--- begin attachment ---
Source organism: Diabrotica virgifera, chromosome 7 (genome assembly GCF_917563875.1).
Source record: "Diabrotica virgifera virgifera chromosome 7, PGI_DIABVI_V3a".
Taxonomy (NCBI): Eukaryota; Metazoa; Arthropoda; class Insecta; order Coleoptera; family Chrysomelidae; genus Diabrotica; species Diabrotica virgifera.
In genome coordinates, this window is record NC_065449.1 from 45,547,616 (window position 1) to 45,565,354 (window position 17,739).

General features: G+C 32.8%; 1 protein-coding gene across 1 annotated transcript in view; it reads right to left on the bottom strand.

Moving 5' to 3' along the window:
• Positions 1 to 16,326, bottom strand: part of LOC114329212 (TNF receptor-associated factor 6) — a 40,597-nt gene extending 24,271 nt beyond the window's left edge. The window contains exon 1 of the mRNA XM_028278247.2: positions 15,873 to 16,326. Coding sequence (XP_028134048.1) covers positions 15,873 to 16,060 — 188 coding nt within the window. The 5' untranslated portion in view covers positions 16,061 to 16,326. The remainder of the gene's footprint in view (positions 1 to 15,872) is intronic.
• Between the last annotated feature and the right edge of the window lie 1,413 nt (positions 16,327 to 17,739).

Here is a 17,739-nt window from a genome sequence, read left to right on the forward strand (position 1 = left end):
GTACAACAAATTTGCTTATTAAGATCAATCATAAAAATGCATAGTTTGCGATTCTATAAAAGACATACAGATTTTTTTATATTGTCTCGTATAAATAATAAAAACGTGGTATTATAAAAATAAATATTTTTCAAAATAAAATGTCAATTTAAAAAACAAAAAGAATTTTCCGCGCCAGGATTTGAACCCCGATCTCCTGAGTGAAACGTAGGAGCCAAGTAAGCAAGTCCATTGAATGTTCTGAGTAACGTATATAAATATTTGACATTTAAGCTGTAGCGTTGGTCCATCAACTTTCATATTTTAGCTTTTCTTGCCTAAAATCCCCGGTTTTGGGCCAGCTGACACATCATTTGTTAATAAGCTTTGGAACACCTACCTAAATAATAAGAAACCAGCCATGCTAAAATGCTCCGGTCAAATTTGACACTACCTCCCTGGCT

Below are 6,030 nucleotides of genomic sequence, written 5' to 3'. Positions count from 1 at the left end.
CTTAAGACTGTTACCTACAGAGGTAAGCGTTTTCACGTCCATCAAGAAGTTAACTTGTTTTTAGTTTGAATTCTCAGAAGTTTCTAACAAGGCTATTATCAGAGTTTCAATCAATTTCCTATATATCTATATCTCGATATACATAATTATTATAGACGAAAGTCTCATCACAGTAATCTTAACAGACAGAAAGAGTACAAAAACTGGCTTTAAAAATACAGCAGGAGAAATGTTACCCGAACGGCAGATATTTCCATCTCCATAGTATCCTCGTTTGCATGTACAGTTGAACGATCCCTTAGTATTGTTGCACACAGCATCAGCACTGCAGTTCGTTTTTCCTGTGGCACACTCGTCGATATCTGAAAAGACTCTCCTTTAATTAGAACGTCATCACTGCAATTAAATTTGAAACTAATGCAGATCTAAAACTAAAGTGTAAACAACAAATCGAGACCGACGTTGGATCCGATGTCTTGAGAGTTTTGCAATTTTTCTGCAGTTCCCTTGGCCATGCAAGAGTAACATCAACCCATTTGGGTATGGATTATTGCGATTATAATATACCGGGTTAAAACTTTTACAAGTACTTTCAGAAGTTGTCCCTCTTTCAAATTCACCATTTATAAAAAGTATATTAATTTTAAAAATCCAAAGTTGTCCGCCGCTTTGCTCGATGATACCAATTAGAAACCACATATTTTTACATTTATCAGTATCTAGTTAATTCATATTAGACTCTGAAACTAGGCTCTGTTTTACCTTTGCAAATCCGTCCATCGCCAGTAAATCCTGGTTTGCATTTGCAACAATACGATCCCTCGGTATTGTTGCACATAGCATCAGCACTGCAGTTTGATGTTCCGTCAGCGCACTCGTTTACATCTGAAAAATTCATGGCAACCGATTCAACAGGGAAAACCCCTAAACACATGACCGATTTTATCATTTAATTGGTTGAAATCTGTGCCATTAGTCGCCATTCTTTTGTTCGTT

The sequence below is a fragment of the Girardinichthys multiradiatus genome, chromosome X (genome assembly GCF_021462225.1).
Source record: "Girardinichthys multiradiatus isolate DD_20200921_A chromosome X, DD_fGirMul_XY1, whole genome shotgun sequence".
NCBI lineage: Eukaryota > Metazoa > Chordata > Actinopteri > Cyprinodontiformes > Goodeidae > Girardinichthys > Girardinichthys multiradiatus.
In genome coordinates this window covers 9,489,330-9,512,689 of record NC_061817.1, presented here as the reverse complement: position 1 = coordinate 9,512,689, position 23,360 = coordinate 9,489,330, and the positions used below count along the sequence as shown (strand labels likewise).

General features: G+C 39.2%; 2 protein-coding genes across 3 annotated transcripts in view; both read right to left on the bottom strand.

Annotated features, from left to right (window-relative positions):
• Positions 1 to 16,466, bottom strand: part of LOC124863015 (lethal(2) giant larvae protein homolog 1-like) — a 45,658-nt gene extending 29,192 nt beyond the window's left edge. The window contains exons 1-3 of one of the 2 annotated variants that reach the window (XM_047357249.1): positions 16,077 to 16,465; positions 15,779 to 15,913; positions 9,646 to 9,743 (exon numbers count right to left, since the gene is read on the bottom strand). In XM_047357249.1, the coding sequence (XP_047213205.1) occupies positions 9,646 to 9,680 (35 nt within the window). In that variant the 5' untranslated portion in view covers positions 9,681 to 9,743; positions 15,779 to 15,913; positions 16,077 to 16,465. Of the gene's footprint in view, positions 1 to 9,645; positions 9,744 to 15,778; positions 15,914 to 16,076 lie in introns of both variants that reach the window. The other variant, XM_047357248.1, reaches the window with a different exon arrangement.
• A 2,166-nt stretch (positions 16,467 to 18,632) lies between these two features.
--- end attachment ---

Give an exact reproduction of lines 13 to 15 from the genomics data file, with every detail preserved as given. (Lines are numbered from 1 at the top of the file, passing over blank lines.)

The sequence below is a fragment of the Girardinichthys multiradiatus genome, chromosome X (genome assembly GCF_021462225.1).
Source record: "Girardinichthys multiradiatus isolate DD_20200921_A chromosome X, DD_fGirMul_XY1, whole genome shotgun sequence".
NCBI lineage: Eukaryota > Metazoa > Chordata > Actinopteri > Cyprinodontiformes > Goodeidae > Girardinichthys > Girardinichthys multiradiatus.